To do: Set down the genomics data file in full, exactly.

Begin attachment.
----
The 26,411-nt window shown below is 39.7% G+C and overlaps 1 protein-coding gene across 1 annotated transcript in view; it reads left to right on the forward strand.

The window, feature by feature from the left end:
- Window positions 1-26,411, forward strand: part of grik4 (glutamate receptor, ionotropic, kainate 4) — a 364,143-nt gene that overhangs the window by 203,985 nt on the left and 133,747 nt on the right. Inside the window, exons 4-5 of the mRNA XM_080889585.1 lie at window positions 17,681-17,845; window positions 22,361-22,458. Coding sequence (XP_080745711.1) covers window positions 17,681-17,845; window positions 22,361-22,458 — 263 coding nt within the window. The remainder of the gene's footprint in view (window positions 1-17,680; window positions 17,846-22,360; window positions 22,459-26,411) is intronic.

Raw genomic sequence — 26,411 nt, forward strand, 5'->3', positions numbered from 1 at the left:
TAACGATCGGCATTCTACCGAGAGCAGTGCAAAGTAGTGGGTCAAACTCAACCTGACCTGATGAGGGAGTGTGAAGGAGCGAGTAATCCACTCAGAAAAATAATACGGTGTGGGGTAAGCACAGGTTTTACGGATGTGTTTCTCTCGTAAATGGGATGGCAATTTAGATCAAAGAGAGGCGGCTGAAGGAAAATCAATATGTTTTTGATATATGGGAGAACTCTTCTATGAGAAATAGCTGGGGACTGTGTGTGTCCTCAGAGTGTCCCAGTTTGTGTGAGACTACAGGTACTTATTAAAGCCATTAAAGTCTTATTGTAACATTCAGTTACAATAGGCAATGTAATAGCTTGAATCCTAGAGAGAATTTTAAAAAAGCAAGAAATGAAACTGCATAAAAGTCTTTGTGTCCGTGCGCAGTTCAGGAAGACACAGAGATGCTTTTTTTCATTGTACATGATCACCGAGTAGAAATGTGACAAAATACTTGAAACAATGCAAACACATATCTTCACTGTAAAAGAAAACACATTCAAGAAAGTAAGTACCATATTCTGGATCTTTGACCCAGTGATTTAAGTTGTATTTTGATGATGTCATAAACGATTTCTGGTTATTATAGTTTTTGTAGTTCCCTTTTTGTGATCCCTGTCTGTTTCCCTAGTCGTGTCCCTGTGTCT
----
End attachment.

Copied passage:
The 26,411-nt window shown below is 39.7% G+C and overlaps 1 protein-coding gene across 1 annotated transcript in view; it reads left to right on the forward strand.

The window, feature by feature from the left end:
- Window positions 1-26,411, forward strand: part of grik4 (glutamate receptor, ionotropic, kainate 4) — a 364,143-nt gene that overhangs the window by 203,985 nt on the left and 133,747 nt on the right. Inside the window, exons 4-5 of the mRNA XM_080889585.1 lie at window positions 17,681-17,845; window positions 22,361-22,458. Coding sequence (XP_080745711.1) covers window positions 17,681-17,845; window positions 22,361-22,458 — 263 coding nt within the window. The remainder of the gene's footprint in view (window positions 1-17,680; window positions 17,846-22,360; window positions 22,459-26,411) is intronic.

Raw genomic sequence — 26,411 nt, forward strand, 5'->3', positions numbered from 1 at the left:
TAACGATCGGCATTCTACCGAGAGCAGTGCAAAGTAGTGGGTCAAACTCAACCTGACCTGATGAGGGAGTGTGAAGGAGCGAGTAATCCACTCAGAAAAATAATACGGTGTGGGGTAAGCACAGGTTTTACGGATGTGTTTCTCTCGTAAATGGGATGGCAATTTAGATCAAAGAGAGGCGGCTGAAGGAAAATCAATATGTTTTTGATATATGGGAGAACTCTTCTATGAGAAATAGCTGGGGACTGTGTGTGTCCTCAGAGTGTCCCAGTTTGTGTGAGACTACAGGTACTTATTAAAGCCATTAAAGTCTTATTGTAACATTCAGTTACAATAGGCAATGTAATAGCTTGAATCCTAGAGAGAATTTTAAAAAAGCAAGAAATGAAACTGCATAAAAGTCTTTGTGTCCGTGCGCAGTTCAGGAAGACACAGAGATGCTTTTTTTCATTGTACATGATCACCGAGTAGAAATGTGACAAAATACTTGAAACAATGCAAACACATATCTTCACTGTAAAAGAAAACACATTCAAGAAAGTAAGTACCATATTCTGGATCTTTGACCCAGTGATTTAAGTTGTATTTTGATGATGTCATAAACGATTTCTGGTTATTATAGTTTTTGTAGTTCCCTTTTTGTGATCCCTGTCTGTTTCCCTAGTCGTGTCCCTGTGTCT